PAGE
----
Skeletons in the closet (First Advent 2012)

Imagine being about 10 or 11 years old.  Your only Bible is a secondhand leather-bound New Testament given to you by your grandmother, but you’ve never read it.

One day, you decide it’s time.  You take the musty-smelling book from the shelf and settle in to read.  Where to start?  Might as well begin at the beginning, you reason.  So, opening the delicate pages to The Gospel According to St. Matthew, you read this:

The book of the generation of Jesus Christ, the son of David, the son of Abraham.  Abraham begat Isaac; and Isaac begat Jacob; and Jacob begat Judas and his brethren; and Judas begat Phares and Zara of Thamar; and Phares begat Esrom; and Esrom begat Aram; and Aram begat Aminadab; and Aminadab begat Naasson; and Naasson begat Salmon; and Salmon begat Booz of Rachab; and Booz begat Obed of Ruth; and Obed begat Jesse; and Jesse begat David the king; and David the king begat Solomon of her that had been the wife of Urias… (Matt 1:1-6, KJV)

Yes, that was me, trying to grope my way through the pocket-sized King James New Testament my grandmother gave me in hopes of my being saved.  I didn’t know how to pronounce most of the names, and it only got worse as the chapter went on (Josaphat?  Zorobabel?).  Nor had I ever heard the word “begat” before (though, being a precocious child, I inferred its meaning).  Needless to say, it was an inauspicious beginning.  It would still be a few more years before I actually became a Christian, and some years after that before I could appreciate that there might be any significance whatsoever to genealogies like this one.

As Advent begins this year, I am reminding myself of the wondrous nature of the story that Matthew tells.

As observed in a post this past summer, there are some oddities in the way the genealogy is written.  Matthew sets up the story of Jesus, the one born to bring God’s kingdom, by showing his descent from the royal house of David.  But why break with the usual tradition and include the names of women?  Here, in a mere five verses bookended by the towering figures of Abraham and David, Matthew includes references to four women.

Unusual.  But more pointedly: in a royal genealogy, why include these women, some of whom carry much more than a whiff of scandal?  Bathsheba, for example, isn’t even named explicitly; she is only referred to as the one who had been married to Uriah.  But who could forget the story?  David the king got bored, lusted after a married woman, used his royal power to have his way with her, got her pregnant, then arranged for her valiant and loyal husband to be conveniently killed in battle (2 Sam 11).  Isn’t that story best forgotten?

Then there’s Tamar, the daughter-in-law of Judah, one of the twelve sons of Jacob.  Poor Tamar had the misfortune of being widowed twice.  Her husbands were Judah’s eldest sons, both put to death by God for their wickedness.  Anxious over the loss of two sons already, Judah misled Tamar into believing that she would also be given to the last remaining son.  When Judah failed to keep his promise, Tamar disguised herself as a shrine prostitute and got pregnant by her father-in-law (Gen 38).  The illegitimate twins born of that union are the Perez and Zerah of vs. 3 in Matthew’s genealogy.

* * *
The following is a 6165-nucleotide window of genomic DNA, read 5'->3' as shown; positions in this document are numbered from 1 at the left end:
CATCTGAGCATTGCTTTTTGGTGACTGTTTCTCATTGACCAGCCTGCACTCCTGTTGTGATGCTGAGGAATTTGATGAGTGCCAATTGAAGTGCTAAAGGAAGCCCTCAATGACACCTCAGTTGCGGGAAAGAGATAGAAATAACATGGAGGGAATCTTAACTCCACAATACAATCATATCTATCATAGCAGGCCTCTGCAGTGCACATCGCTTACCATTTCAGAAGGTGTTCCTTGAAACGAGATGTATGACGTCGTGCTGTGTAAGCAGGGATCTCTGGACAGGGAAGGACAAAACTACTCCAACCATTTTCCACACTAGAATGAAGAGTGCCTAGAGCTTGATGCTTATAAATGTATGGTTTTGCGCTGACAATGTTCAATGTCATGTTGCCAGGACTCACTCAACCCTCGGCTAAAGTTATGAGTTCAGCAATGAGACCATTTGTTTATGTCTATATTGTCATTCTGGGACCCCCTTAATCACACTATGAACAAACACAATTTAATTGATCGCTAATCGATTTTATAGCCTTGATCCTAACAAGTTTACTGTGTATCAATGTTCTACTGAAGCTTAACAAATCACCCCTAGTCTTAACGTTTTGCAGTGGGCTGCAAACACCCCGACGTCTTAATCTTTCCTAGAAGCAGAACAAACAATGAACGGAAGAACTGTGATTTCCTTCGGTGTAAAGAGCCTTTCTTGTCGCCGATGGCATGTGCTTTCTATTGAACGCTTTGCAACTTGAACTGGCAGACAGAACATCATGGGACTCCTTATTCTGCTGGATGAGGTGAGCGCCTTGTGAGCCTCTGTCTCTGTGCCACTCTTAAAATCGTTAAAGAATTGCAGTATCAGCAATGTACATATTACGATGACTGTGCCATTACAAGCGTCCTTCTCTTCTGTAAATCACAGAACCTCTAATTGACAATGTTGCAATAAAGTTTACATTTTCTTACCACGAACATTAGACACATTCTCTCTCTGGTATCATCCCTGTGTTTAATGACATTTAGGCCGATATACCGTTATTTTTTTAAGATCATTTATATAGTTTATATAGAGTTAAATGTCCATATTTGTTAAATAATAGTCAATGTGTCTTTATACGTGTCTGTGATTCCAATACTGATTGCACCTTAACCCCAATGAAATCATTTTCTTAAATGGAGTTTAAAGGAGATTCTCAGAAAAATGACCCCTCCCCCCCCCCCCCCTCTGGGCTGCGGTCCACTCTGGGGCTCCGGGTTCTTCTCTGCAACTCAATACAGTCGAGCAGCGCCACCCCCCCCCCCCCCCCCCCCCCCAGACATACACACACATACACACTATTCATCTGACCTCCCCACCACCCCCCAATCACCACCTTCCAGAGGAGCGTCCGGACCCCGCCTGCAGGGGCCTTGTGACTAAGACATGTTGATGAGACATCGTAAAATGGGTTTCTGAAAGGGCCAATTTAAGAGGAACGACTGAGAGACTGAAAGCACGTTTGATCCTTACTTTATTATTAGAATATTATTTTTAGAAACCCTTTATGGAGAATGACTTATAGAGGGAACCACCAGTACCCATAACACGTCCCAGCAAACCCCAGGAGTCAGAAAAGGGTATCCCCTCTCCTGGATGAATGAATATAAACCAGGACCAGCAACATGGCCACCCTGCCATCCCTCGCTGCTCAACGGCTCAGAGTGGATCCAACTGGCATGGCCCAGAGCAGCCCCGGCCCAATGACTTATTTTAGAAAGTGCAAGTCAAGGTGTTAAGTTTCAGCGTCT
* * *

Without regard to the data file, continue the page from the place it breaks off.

You would think that someone writing the family history of the Messiah would be more careful about keeping such skeletons carefully stashed in the closet.

But it would be impossible to purge the record of scandal.  Bathsheba is not named; should David, the archetypal king, also be edited out for his crime against Uriah, or his incompetence as a father?  Unthinkable.  And though the list of Jesus’ ancestors names many righteous kings, it also contains its share of corrupt, cowardly, and idolatrous ones.

Matthew is not trying to give us a mere accounting of who was born to whom, as if he were a clerk in the County Recorder’s office.  He is giving us a carefully crafted and symmetrical sacred history with a broad narrative sweep: from the birth of a nation in Abraham, to the birth of monarchy in David, to the failure of monarchy in the Babylonian exile, and finally, to the birth of the Messiah, the true anointed King (Matt 1:17).

Matthew could have begun his story with the scandal of the Virgin Birth.  Poor Joseph.  Out of the loop and confronted with a pregnant fiancée, he had to be reassured by an angel that this was of God.  But that episode somehow makes more sense against the backdrop Matthew paints: God does things like this.  His plan and purpose go forward through the most unexpected of means.

Or even better: the story of the Messiah embraces our flawed humanity, scandal and all, and redeems it by the sovereign grace of God.

That’s part of the good news we celebrate as Christians at Christmas: as adopted children, our names are now part of the sacred history.

Scandalous.